What Is HPC?
HPC is computing with aggregated processing power. HPC systems are clusters of computers (nodes) that work together on one distributed workload with parallel processing instead of sequential. You can use HPC to solve complex issues and perform analyses that could not be accomplished with traditional workstations.Â
Traditional computers have only one Central Processing Unit (CPU) with up to 18 cores. Cores are the processors in a CPU. HPC systems typically have two or more CPUs per node, and between 16 to 64 nodes. Each node also has its own memory and storage, adding to the amount of data that can be processed.
Many HPC systems make use of Graphics Processing Units (GPUs). GPUs are used as co-processors and work in tandem with CPUs. The use of GPUs and CPUs together is called hybrid computing. GPUs are like CPUs but they have processors designed for a single task, rather than being multipurpose. This specialization enables GPUs to accelerate portions of an application and further speed data processing.
Benefits of HPC include:
- SpeedÂ â€” more numerous and powerful processors take less time to run experiments or process data sets.
- VolumeÂ â€” increased memory and storage enables you to process larger amounts of data and run longer analyses.
- EfficiencyÂ â€” you can distribute pooled resources across various workloads, enabling near 100% active use.
- CostÂ â€” bulk purchasing and cloud availability can reduce costs. Faster speed and greater efficiency produce increased productivity and greater ROI.
HPC systems were designed to allow organizations with fewer resources access to a semblance of the computing power that can be accomplished with supercomputers. Supercomputers can include tens of thousands of processors and cost upwards of $20 million. These computers are only feasible for the largest organizations and are inaccessible to standard enterprise users.
HPC systems are typically used by:
- Research labsÂ â€” to find cures for diseases, interpret astronomical data, predict and track weather patterns, or train AI algorithms.
- Media and entertainmentÂ â€” to edit films, render special effects, or live stream events.
- Oil and gas companiesÂ â€” to identify oil and gas sources and increase the productivity of existing wells.
- Financial servicesÂ â€” to track stock trends, automate trading, or identify fraud.
Currently, Linux is primarily used for HPC although it can also be achieved with Windows systems. There are also HPC systems being integrated with cloud infrastructures. All three cloud vendors support HPC and include services for orchestrating and managing workloads. For example, Azure provides an integration for the migration of HPC workloads.
How Can HPC and AI Work Together?
AI requires enormous amounts of data and real-time processing. This sort of workload is what HPC was designed for. It should be no surprise then that AI and HPC can be used efficiently together.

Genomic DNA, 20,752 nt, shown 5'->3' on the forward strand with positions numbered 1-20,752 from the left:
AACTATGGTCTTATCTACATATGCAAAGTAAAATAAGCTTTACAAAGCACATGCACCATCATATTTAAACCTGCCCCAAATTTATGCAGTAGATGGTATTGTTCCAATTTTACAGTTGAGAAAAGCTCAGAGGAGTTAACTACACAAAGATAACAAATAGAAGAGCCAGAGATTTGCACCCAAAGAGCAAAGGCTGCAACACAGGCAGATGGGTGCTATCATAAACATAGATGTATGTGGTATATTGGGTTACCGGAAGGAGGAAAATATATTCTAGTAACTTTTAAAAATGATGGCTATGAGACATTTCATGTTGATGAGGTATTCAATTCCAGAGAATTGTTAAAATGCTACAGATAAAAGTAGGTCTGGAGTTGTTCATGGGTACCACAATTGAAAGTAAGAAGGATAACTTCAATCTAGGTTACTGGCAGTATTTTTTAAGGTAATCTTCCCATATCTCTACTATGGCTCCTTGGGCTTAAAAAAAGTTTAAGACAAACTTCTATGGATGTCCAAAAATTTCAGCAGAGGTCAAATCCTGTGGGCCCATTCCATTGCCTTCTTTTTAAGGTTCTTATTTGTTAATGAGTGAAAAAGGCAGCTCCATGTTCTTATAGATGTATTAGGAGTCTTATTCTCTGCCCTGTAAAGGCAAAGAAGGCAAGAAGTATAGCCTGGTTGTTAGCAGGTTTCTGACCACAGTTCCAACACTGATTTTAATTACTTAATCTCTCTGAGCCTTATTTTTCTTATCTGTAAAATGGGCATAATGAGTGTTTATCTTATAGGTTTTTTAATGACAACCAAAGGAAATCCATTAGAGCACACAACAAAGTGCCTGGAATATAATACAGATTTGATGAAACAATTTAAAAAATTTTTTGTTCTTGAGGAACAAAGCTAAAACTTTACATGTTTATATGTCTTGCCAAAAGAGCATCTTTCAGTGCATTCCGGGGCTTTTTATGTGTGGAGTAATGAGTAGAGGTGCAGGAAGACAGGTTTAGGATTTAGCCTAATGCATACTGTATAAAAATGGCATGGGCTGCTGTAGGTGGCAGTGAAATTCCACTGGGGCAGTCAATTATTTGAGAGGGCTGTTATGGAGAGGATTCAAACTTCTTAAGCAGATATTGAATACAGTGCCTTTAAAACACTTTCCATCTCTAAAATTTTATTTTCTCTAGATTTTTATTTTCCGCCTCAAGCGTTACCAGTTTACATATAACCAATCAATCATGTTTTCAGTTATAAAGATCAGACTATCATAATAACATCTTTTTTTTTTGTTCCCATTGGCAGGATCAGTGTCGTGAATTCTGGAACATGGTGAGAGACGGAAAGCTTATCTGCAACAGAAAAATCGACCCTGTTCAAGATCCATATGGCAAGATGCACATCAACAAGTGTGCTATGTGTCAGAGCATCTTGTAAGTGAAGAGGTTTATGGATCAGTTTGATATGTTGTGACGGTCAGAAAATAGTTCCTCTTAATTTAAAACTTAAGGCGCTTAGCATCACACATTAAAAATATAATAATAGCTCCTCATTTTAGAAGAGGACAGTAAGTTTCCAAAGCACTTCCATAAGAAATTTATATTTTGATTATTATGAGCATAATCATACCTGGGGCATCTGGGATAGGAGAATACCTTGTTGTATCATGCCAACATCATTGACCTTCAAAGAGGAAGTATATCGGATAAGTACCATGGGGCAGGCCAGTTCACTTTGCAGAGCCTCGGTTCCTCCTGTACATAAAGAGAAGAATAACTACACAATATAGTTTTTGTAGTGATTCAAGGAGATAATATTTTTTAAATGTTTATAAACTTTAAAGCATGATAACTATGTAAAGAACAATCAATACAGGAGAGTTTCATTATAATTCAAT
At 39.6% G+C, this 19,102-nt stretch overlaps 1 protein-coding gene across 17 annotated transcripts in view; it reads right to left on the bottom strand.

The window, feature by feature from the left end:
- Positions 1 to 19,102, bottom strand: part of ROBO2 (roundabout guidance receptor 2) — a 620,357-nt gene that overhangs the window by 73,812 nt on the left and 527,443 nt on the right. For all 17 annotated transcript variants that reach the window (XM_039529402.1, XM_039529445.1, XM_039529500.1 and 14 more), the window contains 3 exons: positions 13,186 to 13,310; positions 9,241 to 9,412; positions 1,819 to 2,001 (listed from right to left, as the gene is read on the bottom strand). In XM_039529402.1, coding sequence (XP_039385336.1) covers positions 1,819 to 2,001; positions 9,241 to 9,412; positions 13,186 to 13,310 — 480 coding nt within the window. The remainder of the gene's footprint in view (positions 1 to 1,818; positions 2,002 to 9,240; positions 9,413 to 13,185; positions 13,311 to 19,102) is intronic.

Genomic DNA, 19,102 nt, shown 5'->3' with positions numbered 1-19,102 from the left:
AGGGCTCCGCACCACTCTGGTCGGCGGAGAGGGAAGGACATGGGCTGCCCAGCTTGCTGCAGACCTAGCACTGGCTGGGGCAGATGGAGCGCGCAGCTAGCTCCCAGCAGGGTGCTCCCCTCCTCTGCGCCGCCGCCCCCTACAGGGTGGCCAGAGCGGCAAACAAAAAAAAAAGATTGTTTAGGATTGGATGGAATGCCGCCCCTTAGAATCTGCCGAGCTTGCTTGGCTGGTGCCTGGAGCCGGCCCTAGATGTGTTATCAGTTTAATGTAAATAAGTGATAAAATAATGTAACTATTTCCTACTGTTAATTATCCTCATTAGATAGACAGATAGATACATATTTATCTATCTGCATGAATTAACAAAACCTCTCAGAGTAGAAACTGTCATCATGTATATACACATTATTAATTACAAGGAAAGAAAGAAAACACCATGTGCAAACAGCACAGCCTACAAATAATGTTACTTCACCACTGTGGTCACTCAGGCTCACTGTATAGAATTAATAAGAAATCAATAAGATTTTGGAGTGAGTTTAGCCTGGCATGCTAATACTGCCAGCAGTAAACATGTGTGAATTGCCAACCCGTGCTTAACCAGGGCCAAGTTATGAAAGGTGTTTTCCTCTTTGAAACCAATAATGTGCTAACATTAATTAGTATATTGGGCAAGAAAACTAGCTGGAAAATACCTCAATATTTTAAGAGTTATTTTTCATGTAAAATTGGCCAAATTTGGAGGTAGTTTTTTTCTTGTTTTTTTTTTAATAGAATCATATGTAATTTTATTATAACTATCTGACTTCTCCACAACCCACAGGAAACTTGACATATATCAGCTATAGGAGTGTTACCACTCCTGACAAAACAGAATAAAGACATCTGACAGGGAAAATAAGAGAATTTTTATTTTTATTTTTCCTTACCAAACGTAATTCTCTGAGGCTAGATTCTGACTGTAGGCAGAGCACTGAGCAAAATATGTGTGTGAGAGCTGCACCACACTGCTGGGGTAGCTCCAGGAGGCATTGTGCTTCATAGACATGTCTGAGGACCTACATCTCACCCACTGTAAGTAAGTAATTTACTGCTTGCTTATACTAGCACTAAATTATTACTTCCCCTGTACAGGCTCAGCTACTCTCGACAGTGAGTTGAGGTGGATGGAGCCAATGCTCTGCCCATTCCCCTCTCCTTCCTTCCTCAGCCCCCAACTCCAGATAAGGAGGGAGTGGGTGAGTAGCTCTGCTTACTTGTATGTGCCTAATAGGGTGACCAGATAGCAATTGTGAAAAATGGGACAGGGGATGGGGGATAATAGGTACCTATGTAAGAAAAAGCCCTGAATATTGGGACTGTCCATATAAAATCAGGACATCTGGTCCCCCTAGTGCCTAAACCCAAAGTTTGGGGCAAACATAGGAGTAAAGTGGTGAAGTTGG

Both AI and HPC systems require large volumes of storage, computing power, and high-speed interconnections. Both also require orchestration to manage; HPC often employs Slurm while AI often employs containerization and Kubernetes. Additionally, combining HPC and AI requires a few integrations. You need communication libraries that can distribute workloads and aggregate results, like Open MPI and distributed TensorFlow.
Benefits of combining AI and HPC include:
- Higher quality simulationsÂ â€” can be created due to greater stability/accuracy
- Larger/finer modelsÂ â€” can be created from lower precision data requirements
- Easier to scan codeÂ â€” due to reduced code optimization requirements
- More money towards researchÂ â€” and less towards maintenance costs over time
- Bigger and longer simulationÂ â€” at a lower cost due to increased speed
Current Applications of AI and HPC
Currently, researchers are using AI for automation of big data analysis and visualization tasks. You can use AI to process data more efficiently and transform it into a more human accessible format. You can also use AI in simulations instead of computationally intensive models. Combined with HPC, you can further reduce processing time
With HPC, realistic, highly-detailed datasets can be generated in a functional amount of time. You can then use these datasets in an AI training feedback loop to refine data interpretations. This makes it possible to train on problems that previously would take too long to process. It also reduces the time between learning cycles and the time cost of failed experiments.Â
Another application is processing Internet of Things (IoT) device data. A huge influx of data comes from IoT devices that require automatic processing to be useful. You can use AI to summarize data and provide initial processing which you can then refine manually. You can combine with HPC to process and analyze streams in real-time. This enables faster detection and response from IoT devices.
Considerations for the Future
The drive for increasingly accurate and fast AI tools makes HPC indispensable. At the same time, AI can be used to refine and enhance HPC processes. This mutual benefit seems to indicate that AI and HPC are unlikely to part ways any time soon.Â
In the future, speed will continue to be a key factor. The amount of data to be ingested and processed will likely continue to increase, requiring faster systems for timely analysis. The complexity of analysis should also increase as models become more detailed and exact. This will require even more processing power. HPC is a good candidate to fill this need until quantum computing is fully realized.